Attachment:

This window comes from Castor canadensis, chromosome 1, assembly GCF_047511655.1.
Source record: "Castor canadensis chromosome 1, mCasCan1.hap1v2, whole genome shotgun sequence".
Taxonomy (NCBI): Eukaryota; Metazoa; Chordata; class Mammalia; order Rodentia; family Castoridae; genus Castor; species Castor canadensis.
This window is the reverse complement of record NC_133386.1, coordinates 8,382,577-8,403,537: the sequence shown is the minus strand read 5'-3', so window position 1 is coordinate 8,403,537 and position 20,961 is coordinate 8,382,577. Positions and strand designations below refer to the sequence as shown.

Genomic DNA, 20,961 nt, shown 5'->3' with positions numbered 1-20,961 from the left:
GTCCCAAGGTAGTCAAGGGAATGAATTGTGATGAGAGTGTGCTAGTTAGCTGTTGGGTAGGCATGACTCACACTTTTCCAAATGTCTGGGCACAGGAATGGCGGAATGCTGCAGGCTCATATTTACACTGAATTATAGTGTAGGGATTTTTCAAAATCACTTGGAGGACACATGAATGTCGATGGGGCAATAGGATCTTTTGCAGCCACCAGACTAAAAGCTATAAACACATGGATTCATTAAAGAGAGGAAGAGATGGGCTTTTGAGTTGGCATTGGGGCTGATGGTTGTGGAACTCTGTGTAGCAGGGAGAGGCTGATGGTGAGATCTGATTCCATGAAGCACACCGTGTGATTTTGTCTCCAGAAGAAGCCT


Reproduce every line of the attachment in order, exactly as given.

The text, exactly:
This window comes from Castor canadensis, chromosome 1, assembly GCF_047511655.1.
Source record: "Castor canadensis chromosome 1, mCasCan1.hap1v2, whole genome shotgun sequence".
Taxonomy (NCBI): Eukaryota; Metazoa; Chordata; class Mammalia; order Rodentia; family Castoridae; genus Castor; species Castor canadensis.
This window is the reverse complement of record NC_133386.1, coordinates 8,382,577-8,403,537: the sequence shown is the minus strand read 5'-3', so window position 1 is coordinate 8,403,537 and position 20,961 is coordinate 8,382,577. Positions and strand designations below refer to the sequence as shown.

Genomic DNA, 20,961 nt, shown 5'->3' with positions numbered 1-20,961 from the left:
GTCCCAAGGTAGTCAAGGGAATGAATTGTGATGAGAGTGTGCTAGTTAGCTGTTGGGTAGGCATGACTCACACTTTTCCAAATGTCTGGGCACAGGAATGGCGGAATGCTGCAGGCTCATATTTACACTGAATTATAGTGTAGGGATTTTTCAAAATCACTTGGAGGACACATGAATGTCGATGGGGCAATAGGATCTTTTGCAGCCACCAGACTAAAAGCTATAAACACATGGATTCATTAAAGAGAGGAAGAGATGGGCTTTTGAGTTGGCATTGGGGCTGATGGTTGTGGAACTCTGTGTAGCAGGGAGAGGCTGATGGTGAGATCTGATTCCATGAAGCACACCGTGTGATTTTGTCTCCAGAAGAAGCCT